When people talk about “intercultural exchange” in terms of the Japanese community, it tends to conjure up images of smiling people putting on yukata (lightweight kimono) or making origami. However, as a long-term Japanese resident of the Gold Coast, Australia, Nao Hirano knows this is just the tip of the iceberg.

Both in a professional capacity as a police liaison officer (PLO), as well as through his volunteer activities, Hirano works to help the local Japanese community feel supported and integrated on a variety of levels.

Hirano decided relatively early in life that his future didn’t lie in Japan. He joined a major firm in the restaurant industry in Tokyo after college in 1983, and then a few years later took a leave of absence to study English abroad for six months. Hirano was already married by this time, and while his wife also moved to Australia, the young couple spent most of the time living in different cities.

“I was studying in Melbourne, while my wife was working at the World Expo 88 in Brisbane. We decided to live separately so we would really improve our English,” recalls Hirano. “I’d taken a special leave to study and I knew I had to come back with good skills. So, for the first few months I pretended to be this Indonesian guy called ‘Jackie’ so I could avoid speaking in Japanese with fellow students!”

Within two years, the Hiranos pulled up stakes in Japan and moved to Australia permanently. Although their respective families were sorry to see them go, Hirano says they understood that the couple had made their plans carefully and were serious about their intentions to build a life abroad.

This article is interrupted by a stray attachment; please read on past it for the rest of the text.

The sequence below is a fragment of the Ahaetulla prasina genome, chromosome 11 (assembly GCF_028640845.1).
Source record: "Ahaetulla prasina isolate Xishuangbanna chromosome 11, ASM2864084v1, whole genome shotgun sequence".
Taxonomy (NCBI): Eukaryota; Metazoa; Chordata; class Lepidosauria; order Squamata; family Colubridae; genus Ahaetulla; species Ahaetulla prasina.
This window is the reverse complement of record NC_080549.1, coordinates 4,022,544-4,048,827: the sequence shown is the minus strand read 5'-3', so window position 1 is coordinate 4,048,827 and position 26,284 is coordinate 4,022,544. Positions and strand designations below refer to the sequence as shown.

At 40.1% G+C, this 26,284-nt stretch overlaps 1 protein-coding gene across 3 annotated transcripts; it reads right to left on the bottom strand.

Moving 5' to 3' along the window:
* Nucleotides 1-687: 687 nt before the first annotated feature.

The major reason behind their decision was a wish to raise their future children in a more family-friendly environment.

“My dad was a public servant and always came home very late, and so I hardly ever had a conversation with him. It was the same with the people at the company where I worked (in Tokyo) — they left the house early and came home late at night, so there was no time to spend with their families,” he says. “I also disliked the uniformity of Japanese education and I wanted a system that would allow our children to develop their own personalities.”

The timing for the move proved fortuitous, as the couple found they were expecting their first child around the time their Australian visas were approved. Their daughter was born in Brisbane in January 1991. Hirano stayed home for several months with his wife and their newborn — a move that would be unthinkable for most fathers in Tokyo even today.

Although Hirano started out working in the retail sector in Australia, by 2005 he had found his niche as an officer for Multicultural Communities Council Gold Coast Ltd., a nonprofit organization. He was employed under a program known as CAMS (Community Action for a Multicultural Society), supporting various groups in the community.